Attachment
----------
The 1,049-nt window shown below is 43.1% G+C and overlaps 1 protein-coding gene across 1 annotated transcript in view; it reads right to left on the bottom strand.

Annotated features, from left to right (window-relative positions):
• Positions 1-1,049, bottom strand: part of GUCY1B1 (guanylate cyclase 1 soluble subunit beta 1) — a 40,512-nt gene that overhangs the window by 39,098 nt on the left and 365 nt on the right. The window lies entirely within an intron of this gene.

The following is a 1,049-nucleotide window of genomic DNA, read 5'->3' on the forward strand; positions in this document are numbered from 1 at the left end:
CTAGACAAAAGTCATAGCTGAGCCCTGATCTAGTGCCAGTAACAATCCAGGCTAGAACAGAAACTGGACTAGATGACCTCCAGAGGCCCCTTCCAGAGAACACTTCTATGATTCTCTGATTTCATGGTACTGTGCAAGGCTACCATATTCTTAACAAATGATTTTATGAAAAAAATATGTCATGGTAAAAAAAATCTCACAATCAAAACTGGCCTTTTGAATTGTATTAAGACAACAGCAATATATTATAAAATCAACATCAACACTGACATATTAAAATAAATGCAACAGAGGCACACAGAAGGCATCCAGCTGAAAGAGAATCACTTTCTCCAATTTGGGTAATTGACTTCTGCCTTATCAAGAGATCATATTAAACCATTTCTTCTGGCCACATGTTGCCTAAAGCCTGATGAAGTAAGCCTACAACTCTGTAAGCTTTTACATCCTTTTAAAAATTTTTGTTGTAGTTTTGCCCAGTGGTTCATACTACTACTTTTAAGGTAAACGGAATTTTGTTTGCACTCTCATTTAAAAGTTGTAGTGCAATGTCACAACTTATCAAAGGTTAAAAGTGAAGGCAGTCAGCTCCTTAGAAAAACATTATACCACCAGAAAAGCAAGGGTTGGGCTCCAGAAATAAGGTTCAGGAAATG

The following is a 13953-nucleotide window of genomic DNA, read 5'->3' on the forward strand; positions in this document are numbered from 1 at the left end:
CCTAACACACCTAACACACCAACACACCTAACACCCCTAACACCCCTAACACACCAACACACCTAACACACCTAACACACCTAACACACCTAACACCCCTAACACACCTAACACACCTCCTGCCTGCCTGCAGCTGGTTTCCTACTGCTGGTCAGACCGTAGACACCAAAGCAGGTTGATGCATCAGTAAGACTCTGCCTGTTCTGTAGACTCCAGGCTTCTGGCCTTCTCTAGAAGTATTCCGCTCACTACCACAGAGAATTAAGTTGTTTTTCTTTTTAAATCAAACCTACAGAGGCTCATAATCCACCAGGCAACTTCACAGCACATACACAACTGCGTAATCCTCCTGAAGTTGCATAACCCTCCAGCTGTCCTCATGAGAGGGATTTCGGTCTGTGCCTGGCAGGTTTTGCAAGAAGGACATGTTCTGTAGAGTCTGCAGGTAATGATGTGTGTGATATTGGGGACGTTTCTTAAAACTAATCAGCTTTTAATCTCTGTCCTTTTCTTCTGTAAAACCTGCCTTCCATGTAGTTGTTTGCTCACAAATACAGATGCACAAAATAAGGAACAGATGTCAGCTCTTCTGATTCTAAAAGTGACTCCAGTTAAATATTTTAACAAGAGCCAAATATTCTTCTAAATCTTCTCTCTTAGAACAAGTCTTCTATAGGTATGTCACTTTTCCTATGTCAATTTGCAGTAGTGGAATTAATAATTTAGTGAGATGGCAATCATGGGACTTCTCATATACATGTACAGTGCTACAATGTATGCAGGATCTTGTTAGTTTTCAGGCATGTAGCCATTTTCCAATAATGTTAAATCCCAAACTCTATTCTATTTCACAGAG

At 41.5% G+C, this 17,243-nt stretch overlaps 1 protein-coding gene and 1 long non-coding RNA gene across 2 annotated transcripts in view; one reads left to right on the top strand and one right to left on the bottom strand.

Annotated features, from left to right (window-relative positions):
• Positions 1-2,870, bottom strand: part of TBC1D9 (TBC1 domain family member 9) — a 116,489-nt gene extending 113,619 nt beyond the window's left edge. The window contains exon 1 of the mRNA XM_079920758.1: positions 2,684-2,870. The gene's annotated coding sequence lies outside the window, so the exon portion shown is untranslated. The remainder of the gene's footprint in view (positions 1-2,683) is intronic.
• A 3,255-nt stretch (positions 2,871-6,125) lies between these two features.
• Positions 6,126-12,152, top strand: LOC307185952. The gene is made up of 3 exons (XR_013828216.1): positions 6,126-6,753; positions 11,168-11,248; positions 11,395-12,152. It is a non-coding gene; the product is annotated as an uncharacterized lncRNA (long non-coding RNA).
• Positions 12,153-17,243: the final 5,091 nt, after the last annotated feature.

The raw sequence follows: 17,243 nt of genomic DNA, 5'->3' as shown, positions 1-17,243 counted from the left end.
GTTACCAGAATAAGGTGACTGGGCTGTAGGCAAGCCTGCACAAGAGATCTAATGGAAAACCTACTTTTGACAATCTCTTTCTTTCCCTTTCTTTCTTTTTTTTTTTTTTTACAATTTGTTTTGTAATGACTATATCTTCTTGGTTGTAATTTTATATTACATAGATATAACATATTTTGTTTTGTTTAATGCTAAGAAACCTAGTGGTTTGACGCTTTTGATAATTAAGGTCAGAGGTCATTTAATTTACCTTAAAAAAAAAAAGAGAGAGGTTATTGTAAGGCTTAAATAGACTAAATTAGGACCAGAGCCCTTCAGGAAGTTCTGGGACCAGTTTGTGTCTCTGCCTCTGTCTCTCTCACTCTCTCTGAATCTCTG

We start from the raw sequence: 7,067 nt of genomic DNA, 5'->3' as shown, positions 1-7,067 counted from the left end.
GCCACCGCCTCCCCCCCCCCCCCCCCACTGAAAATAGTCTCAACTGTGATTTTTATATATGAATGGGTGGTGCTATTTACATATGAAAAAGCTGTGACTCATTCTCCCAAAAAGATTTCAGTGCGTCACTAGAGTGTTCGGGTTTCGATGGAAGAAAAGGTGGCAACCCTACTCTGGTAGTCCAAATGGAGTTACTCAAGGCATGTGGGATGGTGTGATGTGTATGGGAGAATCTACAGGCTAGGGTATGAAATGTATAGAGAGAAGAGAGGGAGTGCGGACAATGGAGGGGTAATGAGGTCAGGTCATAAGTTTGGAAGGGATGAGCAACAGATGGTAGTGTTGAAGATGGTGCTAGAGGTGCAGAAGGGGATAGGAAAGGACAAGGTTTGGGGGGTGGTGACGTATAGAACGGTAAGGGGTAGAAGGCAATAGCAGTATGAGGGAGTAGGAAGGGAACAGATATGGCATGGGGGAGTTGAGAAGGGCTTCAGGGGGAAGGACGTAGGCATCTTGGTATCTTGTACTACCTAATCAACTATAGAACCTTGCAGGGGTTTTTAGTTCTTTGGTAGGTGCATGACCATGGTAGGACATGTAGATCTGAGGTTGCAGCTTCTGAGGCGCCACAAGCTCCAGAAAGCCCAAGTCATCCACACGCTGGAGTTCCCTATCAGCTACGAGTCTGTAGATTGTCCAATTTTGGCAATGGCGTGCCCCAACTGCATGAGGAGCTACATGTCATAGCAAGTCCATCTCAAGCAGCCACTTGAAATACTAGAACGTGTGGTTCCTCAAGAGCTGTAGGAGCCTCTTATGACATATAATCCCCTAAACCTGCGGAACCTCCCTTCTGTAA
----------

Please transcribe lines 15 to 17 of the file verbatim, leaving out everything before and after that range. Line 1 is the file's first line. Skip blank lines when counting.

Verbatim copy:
GTTACCAGAATAAGGTGACTGGGCTGTAGGCAAGCCTGCACAAGAGATCTAATGGAAAACCTACTTTTGACAATCTCTTTCTTTCCCTTTCTTTCTTTTTTTTTTTTTTTACAATTTGTTTTGTAATGACTATATCTTCTTGGTTGTAATTTTATATTACATAGATATAACATATTTTGTTTTGTTTAATGCTAAGAAACCTAGTGGTTTGACGCTTTTGATAATTAAGGTCAGAGGTCATTTAATTTACCTTAAAAAAAAAAAGAGAGAGGTTATTGTAAGGCTTAAATAGACTAAATTAGGACCAGAGCCCTTCAGGAAGTTCTGGGACCAGTTTGTGTCTCTGCCTCTGTCTCTCTCACTCTCTCTGAATCTCTG

We start from the raw sequence: 7,067 nt of genomic DNA, 5'->3' as shown, positions 1-7,067 counted from the left end.
GCCACCGCCTCCCCCCCCCCCCCCCCACTGAAAATAGTCTCAACTGTGATTTTTATATATGAATGGGTGGTGCTATTTACATATGAAAAAGCTGTGACTCATTCTCCCAAAAAGATTTCAGTGCGTCACTAGAGTGTTCGGGTTTCGATGGAAGAAAAGGTGGCAACCCTACTCTGGTAGTCCAAATGGAGTTACTCAAGGCATGTGGGATGGTGTGATGTGTATGGGAGAATCTACAGGCTAGGGTATGAAATGTATAGAGAGAAGAGAGGGAGTGCGGACAATGGAGGGGTAATGAGGTCAGGTCATAAGTTTGGAAGGGATGAGCAACAGATGGTAGTGTTGAAGATGGTGCTAGAGGTGCAGAAGGGGATAGGAAAGGACAAGGTTTGGGGGGTGGTGACGTATAGAACGGTAAGGGGTAGAAGGCAATAGCAGTATGAGGGAGTAGGAAGGGAACAGATATGGCATGGGGGAGTTGAGAAGGGCTTCAGGGGGAAGGACGTAGGCATCTTGGTATCTTGTACTACCTAATCAACTATAGAACCTTGCAGGGGTTTTTAGTTCTTTGGTAGGTGCATGACCATGGTAGGACATGTAGATCTGAGGTTGCAGCTTCTGAGGCGCCACAAGCTCCAGAAAGCCCAAGTCATCCACACGCTGGAGTTCCCTATCAGCTACGAGTCTGTAGATTGTCCAATTTTGGCAATGGCGTGCCCCAACTGCATGAGGAGCTACATGTCATAGCAAGTCCATCTCAAGCAGCCACTTGAAATACTAGAACGTGTGGTTCCTCAAGAGCTGTAGGAGCCTCTTATGACATATAATCCCCTAAACCTGCGGAACCTCCCTTCTGTAA